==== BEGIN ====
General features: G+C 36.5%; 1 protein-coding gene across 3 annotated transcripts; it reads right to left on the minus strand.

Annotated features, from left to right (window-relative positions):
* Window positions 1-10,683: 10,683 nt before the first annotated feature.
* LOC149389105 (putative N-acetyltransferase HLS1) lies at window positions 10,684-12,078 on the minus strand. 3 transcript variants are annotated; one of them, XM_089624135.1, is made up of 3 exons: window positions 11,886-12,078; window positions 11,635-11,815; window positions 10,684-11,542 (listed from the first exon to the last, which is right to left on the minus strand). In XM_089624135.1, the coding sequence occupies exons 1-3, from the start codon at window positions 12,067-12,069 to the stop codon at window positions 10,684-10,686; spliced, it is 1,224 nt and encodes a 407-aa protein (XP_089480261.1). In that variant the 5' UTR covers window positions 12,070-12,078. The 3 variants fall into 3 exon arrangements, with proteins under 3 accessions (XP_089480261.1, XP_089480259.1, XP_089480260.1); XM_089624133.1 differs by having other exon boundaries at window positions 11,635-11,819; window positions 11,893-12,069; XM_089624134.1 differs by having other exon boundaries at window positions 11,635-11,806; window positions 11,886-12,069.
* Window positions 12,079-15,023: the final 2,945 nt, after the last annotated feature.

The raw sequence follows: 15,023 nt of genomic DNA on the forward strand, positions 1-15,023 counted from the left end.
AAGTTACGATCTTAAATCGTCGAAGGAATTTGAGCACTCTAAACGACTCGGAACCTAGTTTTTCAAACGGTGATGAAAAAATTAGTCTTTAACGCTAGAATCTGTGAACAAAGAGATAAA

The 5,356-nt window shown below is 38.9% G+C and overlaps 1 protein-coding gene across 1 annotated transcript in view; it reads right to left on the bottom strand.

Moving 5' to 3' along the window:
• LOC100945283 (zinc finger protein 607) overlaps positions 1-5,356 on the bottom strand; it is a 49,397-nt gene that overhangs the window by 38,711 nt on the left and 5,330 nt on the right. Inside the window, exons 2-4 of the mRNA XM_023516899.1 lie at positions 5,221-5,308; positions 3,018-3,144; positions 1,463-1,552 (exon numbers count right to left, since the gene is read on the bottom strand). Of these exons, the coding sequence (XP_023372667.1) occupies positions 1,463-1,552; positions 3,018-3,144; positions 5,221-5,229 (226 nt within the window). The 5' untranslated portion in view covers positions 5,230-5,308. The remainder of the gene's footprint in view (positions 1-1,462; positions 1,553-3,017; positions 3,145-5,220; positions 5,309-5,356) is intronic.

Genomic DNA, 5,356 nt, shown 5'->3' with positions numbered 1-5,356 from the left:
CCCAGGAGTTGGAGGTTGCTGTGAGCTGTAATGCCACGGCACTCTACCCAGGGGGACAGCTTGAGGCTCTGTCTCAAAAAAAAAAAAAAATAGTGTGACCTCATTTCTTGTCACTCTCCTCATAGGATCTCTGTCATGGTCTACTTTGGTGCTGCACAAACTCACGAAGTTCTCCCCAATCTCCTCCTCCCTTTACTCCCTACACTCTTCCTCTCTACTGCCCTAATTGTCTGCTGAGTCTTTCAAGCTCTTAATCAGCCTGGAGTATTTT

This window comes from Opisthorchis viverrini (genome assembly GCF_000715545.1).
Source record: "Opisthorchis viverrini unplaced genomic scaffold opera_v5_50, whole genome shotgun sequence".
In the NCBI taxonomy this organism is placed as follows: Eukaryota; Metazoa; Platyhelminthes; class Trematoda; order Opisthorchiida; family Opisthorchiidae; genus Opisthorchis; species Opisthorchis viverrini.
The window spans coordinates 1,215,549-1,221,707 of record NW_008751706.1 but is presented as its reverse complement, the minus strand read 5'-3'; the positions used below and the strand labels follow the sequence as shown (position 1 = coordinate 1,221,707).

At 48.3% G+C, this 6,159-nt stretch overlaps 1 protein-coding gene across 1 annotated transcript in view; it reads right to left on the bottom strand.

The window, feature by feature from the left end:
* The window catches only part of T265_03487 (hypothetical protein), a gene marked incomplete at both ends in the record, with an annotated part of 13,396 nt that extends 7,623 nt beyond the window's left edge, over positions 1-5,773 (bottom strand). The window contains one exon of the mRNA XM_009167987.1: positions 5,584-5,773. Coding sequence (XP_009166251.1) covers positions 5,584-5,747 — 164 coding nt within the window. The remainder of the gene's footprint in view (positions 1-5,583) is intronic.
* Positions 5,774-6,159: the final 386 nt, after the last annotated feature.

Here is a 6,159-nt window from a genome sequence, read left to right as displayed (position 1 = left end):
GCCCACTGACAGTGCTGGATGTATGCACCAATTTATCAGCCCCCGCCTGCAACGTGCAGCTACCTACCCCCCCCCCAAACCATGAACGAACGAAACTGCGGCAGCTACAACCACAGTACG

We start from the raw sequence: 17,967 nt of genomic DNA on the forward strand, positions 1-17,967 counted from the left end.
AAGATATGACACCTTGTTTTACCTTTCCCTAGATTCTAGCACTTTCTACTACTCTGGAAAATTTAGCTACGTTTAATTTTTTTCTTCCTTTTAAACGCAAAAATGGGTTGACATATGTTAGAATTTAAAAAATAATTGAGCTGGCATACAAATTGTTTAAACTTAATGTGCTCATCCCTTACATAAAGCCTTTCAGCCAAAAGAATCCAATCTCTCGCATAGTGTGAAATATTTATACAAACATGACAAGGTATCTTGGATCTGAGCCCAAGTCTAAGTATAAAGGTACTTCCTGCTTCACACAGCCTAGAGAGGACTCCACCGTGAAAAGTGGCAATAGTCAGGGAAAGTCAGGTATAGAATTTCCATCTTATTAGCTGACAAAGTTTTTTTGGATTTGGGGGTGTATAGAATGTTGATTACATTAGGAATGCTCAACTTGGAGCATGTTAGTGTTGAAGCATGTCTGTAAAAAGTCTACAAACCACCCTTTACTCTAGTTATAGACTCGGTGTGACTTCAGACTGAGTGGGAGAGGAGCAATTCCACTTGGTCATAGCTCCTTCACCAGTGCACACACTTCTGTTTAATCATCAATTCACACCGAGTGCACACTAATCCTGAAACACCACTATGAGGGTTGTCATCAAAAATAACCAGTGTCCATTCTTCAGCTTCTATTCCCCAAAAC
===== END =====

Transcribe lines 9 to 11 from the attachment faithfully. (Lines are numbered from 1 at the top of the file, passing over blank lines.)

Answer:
Moving 5' to 3' along the window:
• LOC100945283 (zinc finger protein 607) overlaps positions 1-5,356 on the bottom strand; it is a 49,397-nt gene that overhangs the window by 38,711 nt on the left and 5,330 nt on the right. Inside the window, exons 2-4 of the mRNA XM_023516899.1 lie at positions 5,221-5,308; positions 3,018-3,144; positions 1,463-1,552 (exon numbers count right to left, since the gene is read on the bottom strand). Of these exons, the coding sequence (XP_023372667.1) occupies positions 1,463-1,552; positions 3,018-3,144; positions 5,221-5,229 (226 nt within the window). The 5' untranslated portion in view covers positions 5,230-5,308. The remainder of the gene's footprint in view (positions 1-1,462; positions 1,553-3,017; positions 3,145-5,220; positions 5,309-5,356) is intronic.

Genomic DNA, 5,356 nt, shown 5'->3' with positions numbered 1-5,356 from the left: